kids

May 11, 2020

All good children's stories are the same: young creature breaks rules, has incredible adventure, then returns home with the knowledge that aforementioned rules are there for a reason.


Of course, the actual message to the careful reader is: break rules as often as you can, because who the hell doesn't want to have an adventure?


― Brian K. Vaughan, Saga, Vol. 3


The largest population of orphans anywhere in the world is within the pages of children's books. This Barnes & Noble article gives a nice list of some of the most familiar: Little Orphan Annie, Anne (of Green Gables)

Coraline

By Neil Gaiman
5
Rated by Sam S.
Oct 26, 2016

While exploring the new home Coraline and her family have just moved in to, she stumbles upon a small, mysterious door hidden behind wallpaper in one of the rooms. Through it, she discovers a world very much like her own, and yet very different, including alternate versions of her parents and neighbors. This alluring world turns dark when she finds that her parents have been kidnapped and she is slowly becoming trapped in a web of her Other Mother's making.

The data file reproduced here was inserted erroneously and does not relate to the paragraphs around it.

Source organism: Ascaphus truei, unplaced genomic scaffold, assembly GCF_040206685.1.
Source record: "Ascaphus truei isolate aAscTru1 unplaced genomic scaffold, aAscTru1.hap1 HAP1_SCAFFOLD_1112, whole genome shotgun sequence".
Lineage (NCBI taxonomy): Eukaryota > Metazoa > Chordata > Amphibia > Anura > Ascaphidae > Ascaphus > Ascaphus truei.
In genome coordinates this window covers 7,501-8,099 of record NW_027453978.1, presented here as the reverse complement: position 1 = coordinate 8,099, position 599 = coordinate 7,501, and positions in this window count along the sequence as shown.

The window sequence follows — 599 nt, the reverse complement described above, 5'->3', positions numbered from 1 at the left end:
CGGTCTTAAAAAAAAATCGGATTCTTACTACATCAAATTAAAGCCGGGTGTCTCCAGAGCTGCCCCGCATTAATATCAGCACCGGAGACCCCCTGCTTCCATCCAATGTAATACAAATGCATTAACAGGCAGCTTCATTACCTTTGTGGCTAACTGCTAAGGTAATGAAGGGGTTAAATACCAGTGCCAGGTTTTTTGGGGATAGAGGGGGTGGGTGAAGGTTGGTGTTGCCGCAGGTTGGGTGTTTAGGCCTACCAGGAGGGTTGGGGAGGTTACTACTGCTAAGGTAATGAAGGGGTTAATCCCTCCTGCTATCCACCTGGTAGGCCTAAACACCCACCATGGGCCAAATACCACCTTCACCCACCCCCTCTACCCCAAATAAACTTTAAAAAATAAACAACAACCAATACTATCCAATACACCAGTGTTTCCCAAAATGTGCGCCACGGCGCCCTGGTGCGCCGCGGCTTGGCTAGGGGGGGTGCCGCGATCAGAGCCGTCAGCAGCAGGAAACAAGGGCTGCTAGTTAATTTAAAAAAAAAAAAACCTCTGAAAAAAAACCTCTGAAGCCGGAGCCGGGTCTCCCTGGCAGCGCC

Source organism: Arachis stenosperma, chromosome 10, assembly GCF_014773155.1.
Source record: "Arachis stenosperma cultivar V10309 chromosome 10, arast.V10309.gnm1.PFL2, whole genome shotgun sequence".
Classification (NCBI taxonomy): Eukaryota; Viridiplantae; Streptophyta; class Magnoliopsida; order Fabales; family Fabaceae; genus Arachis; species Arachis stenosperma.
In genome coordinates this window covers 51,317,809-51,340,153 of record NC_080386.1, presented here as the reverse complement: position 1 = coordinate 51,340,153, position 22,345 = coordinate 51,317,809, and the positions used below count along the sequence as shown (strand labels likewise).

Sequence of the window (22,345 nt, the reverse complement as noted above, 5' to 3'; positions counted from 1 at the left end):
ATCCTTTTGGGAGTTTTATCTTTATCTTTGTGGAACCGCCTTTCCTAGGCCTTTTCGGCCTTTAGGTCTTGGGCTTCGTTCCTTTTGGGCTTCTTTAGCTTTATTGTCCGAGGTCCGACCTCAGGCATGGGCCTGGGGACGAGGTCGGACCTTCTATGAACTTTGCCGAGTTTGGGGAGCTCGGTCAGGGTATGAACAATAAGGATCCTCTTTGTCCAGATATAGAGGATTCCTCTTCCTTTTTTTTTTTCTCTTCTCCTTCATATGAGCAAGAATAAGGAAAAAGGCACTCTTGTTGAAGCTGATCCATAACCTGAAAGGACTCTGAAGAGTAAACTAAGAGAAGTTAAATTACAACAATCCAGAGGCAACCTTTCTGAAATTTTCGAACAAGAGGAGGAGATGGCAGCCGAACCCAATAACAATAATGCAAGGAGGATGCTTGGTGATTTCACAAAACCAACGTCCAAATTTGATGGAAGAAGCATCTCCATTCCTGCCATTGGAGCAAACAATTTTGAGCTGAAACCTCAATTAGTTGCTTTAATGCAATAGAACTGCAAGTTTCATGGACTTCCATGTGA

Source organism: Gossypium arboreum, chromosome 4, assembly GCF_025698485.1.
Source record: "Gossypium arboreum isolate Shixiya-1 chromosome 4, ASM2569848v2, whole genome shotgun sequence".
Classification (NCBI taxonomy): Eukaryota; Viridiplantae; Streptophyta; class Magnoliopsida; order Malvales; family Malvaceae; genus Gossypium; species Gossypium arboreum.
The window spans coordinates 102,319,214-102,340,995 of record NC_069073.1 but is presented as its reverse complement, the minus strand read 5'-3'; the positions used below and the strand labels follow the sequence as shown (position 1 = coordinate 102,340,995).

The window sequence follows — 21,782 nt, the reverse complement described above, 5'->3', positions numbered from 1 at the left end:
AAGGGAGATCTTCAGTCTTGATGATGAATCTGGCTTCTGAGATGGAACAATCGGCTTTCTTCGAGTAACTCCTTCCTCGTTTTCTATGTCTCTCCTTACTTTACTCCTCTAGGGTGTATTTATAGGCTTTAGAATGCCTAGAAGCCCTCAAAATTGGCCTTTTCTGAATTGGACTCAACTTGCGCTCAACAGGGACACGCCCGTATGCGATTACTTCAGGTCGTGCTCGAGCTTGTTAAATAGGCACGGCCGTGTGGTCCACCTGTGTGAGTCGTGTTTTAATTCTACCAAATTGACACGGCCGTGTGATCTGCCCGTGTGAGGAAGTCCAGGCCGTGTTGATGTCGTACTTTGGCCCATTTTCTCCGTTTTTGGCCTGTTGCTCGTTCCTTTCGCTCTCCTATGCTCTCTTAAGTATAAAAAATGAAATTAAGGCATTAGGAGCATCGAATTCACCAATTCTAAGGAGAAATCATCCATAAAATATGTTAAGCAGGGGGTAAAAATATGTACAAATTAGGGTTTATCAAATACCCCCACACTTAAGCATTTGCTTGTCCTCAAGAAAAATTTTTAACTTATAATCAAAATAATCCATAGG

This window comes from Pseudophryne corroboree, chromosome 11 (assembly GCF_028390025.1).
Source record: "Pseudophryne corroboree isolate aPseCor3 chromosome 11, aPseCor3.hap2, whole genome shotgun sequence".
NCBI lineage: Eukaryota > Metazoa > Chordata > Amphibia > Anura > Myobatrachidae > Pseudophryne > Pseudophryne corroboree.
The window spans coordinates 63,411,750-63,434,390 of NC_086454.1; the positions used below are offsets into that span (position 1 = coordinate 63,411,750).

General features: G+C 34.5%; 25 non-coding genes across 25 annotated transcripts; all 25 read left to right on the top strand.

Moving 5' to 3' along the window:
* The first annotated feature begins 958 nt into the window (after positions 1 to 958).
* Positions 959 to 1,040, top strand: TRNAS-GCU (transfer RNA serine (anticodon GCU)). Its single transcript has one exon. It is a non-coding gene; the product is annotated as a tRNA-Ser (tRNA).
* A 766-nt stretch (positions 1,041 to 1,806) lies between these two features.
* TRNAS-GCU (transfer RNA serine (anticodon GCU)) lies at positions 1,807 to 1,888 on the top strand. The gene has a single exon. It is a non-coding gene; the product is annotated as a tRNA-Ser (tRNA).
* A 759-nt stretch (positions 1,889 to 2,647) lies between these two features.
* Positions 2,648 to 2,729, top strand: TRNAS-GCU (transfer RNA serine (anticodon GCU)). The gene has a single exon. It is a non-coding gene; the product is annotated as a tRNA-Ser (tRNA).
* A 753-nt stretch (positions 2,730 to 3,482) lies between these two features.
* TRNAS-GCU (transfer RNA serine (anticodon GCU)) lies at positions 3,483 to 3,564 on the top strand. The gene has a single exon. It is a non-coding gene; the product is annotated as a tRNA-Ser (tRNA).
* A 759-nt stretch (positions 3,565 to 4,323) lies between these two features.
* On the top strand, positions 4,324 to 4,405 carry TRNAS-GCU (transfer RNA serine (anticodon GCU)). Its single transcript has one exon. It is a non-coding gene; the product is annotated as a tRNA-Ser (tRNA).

Endgame

By DVD
3
Rated by Terri B.
Aug 27, 2016

Endgame, with Rico Rodriquez from Modern Family, is a make-you-feel-good movie inspired by true events. This independent film was shot in only nineteen days, and the children could work, at most, six hours per day. Other actors include Efron Ramiez, who played Pedro in Napoleon Dynamite, and Jon Greis, also from Napoleon Dynamite.


Jose, played by Rico Rodriquez, has a knack for chess, having played with his grandmother since he was five years old. Jose’s older brother, Miguel, is just as good at soccer as Jose is at chess, but their mother, Karla, only acknowledges Miguel’s abilities

Explore Egypt with Youth!

0
Rated by Erin H.
Feb 18, 2010

Next month, the Nelson-Atkins Museum of Art is featuring 19th century photography of Egypt. If you're planning to take young friends along, consider supplying them with some books that will pique their interest and prepare them for the experience.

tut.gifTutankhamun: the mystery of the boy king by Zahi Hawass
You've likely seen the author of this book on television, explaining the mysteries of Egyptian archeology. He's the head of the Egyptian Supreme Council of Antiquities, and in this book he explains the life (and death) of one of Egypt's most famous kings. The photographs help Tut's story come